List of links for starting to use social media and blogging in healthcare


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List of links for starting to use social media and blogging in healthcare

  1. 1. Ileana Balcu<br />Dulcian, Inc.<br /><br />@yogileana<br /><br />List of links, quotes for presentation: <br />We want you! Doctors 2.0 – A guide for improving physician-patient relationships through blogs and social media<br />DV-NJHIMSS Sep 22-23, 2011<br />Conquer fear, bring out your passion, tribes<br />Seth Godin<br />The Domino Project<br />Book: David Meerman Scott – The New Rules of Marketing and PR – 2007<br /><br />Social media for healthcare<br />Book: Christina Thielst – Social Media in ealthcareHealthcare – ACHE 2010<br />Hive Strategies -<br />Google applications<br />Email<br />Reader – Blog feeds, news reader<br />Blogger – Blogging platform<br />Google Docs – sharing documents in the cloud<br />Google Calendar – sharing schedules<br />Google+ - newish social media tool<br />Create a blog<br />Blogger - - Blogger is easier to set up and use.<br />Wordpress-!/fresh/ - Wordpress gives better option to distribute the blog to other social media tools.<br />Microblogging<br />Twitter account:<br />Learn about Twitter – follow @TweetSmarter<br />Healthcare tweeps: @ctsinclair, @amednews, @medicalaxioms<br />Tweetdeck - - can feed from Tweeter, Facebook, LinkedIn, searches, etc.<br />Social networks<br />Create a FaceBook Page <br /><ul><li></li></ul>Create a LinkedIn professional profile<br /><ul><li></li></ul>Social media policy <br />Boudreaux, Chris – Healthcare Social Media Policy Database<br /><ul><li>(, last accessed on Aug 30, 2011)</li></ul>Reliable statistics<br /><ul><li>Fox, Susannah – Health Topics - Pew Internet & American Life Project – February 1, 2011
  2. 2. (, last accessed on Aug 30, 2011)
  3. 3. Fox, Susannah - The Social Life of Health Information – Pew Internet & American Life Project - May 12, 2011
  4. 4. (, last accessed on Aug 30, 2011)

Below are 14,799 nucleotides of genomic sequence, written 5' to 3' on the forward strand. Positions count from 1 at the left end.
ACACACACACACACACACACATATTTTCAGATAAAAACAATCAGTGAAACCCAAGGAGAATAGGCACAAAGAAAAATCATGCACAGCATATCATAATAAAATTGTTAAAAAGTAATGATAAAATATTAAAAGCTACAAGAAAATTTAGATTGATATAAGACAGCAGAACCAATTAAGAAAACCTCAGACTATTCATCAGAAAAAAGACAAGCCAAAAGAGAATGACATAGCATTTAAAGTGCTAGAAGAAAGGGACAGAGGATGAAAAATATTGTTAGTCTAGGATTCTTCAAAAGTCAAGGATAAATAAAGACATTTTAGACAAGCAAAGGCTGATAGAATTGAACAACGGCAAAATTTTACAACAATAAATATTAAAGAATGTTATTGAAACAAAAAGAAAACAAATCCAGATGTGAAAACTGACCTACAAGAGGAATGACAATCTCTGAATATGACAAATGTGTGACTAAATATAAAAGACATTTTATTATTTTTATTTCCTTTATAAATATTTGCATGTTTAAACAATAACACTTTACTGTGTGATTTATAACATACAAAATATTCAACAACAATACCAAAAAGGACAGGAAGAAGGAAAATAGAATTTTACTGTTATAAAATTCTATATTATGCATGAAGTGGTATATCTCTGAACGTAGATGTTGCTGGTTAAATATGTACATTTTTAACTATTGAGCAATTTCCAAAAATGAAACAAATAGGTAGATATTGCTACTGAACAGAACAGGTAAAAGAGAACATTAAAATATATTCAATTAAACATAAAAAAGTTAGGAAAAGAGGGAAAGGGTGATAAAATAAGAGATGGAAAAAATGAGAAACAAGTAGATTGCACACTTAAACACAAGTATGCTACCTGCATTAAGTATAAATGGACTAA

5. 5. Ed Bennett’s list of hospitals usage of social media</li></ul>Others<br />E-Patient Dave DeBronkart - TED talk – Let Patients Help<br />Healthcare bloggers of note <br />The following is a list of quotes from healthcare bloggers. These are quite enlightening about the benefit that these bloggers got from writing their blogs, how they manage to do it and a few other ideas that need to be considered while blogging.<br /><ul><li>Author/BlogQuoteJohn Halamka, MD, MSCIO in Boston“I blog 5 days a week.  This is my 935th post.   Monday through Wednesday are generally policy and technology topics.   Thursday is something personal.   Friday is an emerging technology. Everything I write is personal, unfiltered, and transparent.    Readers of my blog know where I am, what I'm doing, and what I'm thinking.   They can share my highs and my lows, my triumphs and defeats. […]Write what you think, back it up with evidence, and temper your emotions - assume the world will read everything you write and have an opinion, but transparency and communication, as long as it is fair, is the best policy.” Benabio,MD The Dermatology Blog – in California – Kaiser Permanente systemThe Mayo Clinic is [ ] teaching the community how to use the latest and greatest healthcare tools. Not gamma-knife radiation or surgical robots, but Twitter and Facebook.Social media platforms might be some of the most powerful tools available to improve your health by allowing doctors and patients to work together as a team. This team has a lot of potential, but it needs some good coaching for us to use these tools effectively.“ Matthew Mintz Medicine on East Coast“There are currently no national guidelines for social media use by physicians and confidentiality and boundary issues are difficult and controlling one's own privacy may not be easy for many physicians. However, most of the barriers for using social networking between doctors and patients can be overcome. Given that, and the potential uses and benefits social networking can provide, I would somewhat disagree that physicians shouldn't be "friends" on Facebook with patients. However, if they do, they should proceed with extreme caution.” Kottak Mavromatis, MD Medicine in Georgia“Clearly Facebook and Twitter are never appropriate sites for discussing the details of an individual’s health or other information that could possibly be privileged and identifiable. Patients need to be aware that tweets show up on Google searches. Does this mean I shouldn’t enjoy seeing pictures of a patient and her family, or getting to know her better through her status updates, sense of humor, likes and dislikes? In contrast, I believe that through this type of sharing the doctor-patient bond can be strengthened and trust enhanced. My view is that allowing some blending of doctor-patient-friend roles is likely to enhance the individualized advice that I am able to give my patients about their health problems.” B Segal, MDFamily Physician in Illinois“What the internet is good for is telling stories to the masses.  Even then, what I write is open to interpretation and misinterpretation.  My blog is meant to help you help yourself.  Be happy and healthy.  If you are not, pay a personal visit to your doc.” Wishnie, DPM Podiatrist in NJ“The question you, as the doctor, need to answer is, what is keeping your patients up at night?  Are they in pain and worried but losing their job, or not being able to stay active, or they can’t play with their children or grand children.  What fears do they have about going to the doctor?  It is not about the doctor.  You can’t keep on saying how great you are and that you are board certified and so on and son.  It is not about you.  It is about the patient.  That is what you are writing about.  When you do that, the patient has developed confidence in you and as long as you have a well run and efficient office, you have won them over.” [Wishie 2011]Bryan Vartabedian, MDPediatric gastroenterologist in Texas“Every doctor should make content. Writing, recording, and making videos forces you to think about what you believe. It’s how content creation is so powerful for doctors.Most importantly this kind of synthesis is critical when speaking to patients. How we understand issues impacts how we communicate and how we are perceived.And you don’t have to create a lot or very often.  A little is better than what you’re doing now. And your patients will love it.” DPracticing MD“Being The Patient Is The Hardest Job In MedicineWe doctors think we have difficult work. We have to slave our asses off for years in school. We are expected to be perfect and heroic while working with huge uncertainty. We try to protect your health, comfort, and life, while you patients just lay back and get taken care of!Just a few days as a hospital patient cleared my mind of any misconceptions. Abject helplessness combined with severe pain trumps everything. And helplessness is far worse than pain. Dr. D had never done anything as a doctor that caused more stress than allowing myself to be put to sleep for a major operation with a surgeon I had only spoken to for 30 seconds.” M. Centor MDInternal Medicine in Alabama“My first goal in blogging was to improve my writing.  I saw blogging as a way to exercise my writing skills, and improve over time.  Blogging ended my writer's block; it sharpened my thinking; it allowed me to explore my ideas.This blog serves as a reservoir for my thoughts, important new concepts (especially clinical references) and useful teaching presentations.  This blog allows me to play with ideas.These ideas have turned into articles and editorials.  Blogs allow one to try out ideas.  Thus, we have time for ideas to mature.I highly recommend blogging.  It helps in many unexpected ways. ” Betancourt Pediatrics practice administrator in Chicago“Our social media effort accomplishes among other things:Maintain a conversation with our patients (engagement)Keep our patients informed of pediatric related news or practice newsDirects patients to good, reliable sources of online informationProvides additional insight to potential patients about our practice, our office and more important, our docs.Gives the practice a personalityLet’s say a patient is looking for a peds office, comes across our webpage and sees the usual stuff a medical office webpage has. Then decides to Google our name or my doc’s name and finds we have a Twitter andFacebook account. She checks out Facebook and sees how we engage with our patients, how we answer questions, what type of feedback we provide and resource among other things. Compare that to the medical office down the street that just has listing. Waste of time? I think not.”